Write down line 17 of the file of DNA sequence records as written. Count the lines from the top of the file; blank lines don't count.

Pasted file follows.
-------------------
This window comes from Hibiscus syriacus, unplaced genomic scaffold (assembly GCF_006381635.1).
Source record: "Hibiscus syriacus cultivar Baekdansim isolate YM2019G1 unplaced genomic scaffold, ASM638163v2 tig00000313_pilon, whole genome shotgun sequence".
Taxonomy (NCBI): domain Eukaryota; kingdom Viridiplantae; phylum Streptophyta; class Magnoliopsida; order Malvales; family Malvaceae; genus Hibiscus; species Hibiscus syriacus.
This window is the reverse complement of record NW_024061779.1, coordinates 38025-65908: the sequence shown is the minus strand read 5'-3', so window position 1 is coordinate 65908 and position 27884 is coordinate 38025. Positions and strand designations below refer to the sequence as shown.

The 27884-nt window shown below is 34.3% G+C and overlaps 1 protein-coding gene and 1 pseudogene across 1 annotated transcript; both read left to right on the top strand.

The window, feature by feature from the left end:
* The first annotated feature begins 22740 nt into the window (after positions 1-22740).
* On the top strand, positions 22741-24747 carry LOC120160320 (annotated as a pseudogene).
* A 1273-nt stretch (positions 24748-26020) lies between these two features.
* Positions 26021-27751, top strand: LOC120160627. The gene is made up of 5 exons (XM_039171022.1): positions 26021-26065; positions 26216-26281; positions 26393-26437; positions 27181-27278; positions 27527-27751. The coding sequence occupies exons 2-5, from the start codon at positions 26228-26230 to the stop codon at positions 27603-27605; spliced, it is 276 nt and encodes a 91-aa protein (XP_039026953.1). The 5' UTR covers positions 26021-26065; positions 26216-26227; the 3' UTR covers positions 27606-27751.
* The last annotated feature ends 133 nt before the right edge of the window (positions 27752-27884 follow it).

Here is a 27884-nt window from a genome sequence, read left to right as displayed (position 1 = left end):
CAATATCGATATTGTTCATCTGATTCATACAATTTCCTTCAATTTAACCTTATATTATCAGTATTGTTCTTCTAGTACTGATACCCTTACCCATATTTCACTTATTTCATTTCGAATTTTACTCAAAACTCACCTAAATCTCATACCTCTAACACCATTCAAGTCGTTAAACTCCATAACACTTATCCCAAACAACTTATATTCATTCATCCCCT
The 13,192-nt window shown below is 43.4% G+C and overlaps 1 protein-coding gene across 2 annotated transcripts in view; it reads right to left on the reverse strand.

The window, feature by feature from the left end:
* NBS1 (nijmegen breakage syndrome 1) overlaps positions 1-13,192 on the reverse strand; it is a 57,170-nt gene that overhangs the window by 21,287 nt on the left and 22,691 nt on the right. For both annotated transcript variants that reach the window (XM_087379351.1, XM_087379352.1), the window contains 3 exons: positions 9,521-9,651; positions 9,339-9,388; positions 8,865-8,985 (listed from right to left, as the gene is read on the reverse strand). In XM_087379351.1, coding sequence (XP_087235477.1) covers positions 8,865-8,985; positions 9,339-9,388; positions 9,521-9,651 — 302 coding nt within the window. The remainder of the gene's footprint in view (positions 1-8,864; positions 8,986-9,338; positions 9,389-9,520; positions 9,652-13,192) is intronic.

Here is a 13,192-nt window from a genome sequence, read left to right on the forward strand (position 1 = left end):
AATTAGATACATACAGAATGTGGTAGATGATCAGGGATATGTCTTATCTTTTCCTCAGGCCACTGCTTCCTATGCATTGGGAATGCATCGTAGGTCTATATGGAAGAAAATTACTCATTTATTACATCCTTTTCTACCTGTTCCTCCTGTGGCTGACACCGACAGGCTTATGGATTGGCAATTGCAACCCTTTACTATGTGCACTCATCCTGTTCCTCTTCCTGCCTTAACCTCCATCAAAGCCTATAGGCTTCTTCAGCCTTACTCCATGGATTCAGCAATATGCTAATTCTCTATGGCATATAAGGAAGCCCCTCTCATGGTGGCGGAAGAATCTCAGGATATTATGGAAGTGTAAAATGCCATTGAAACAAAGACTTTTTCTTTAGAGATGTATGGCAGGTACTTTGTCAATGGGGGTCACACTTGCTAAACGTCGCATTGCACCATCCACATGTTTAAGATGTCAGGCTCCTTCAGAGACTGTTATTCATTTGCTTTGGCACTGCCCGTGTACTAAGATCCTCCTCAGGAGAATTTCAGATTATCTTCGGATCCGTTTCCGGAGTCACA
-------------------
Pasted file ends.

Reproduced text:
Here is a 13,192-nt window from a genome sequence, read left to right on the forward strand (position 1 = left end):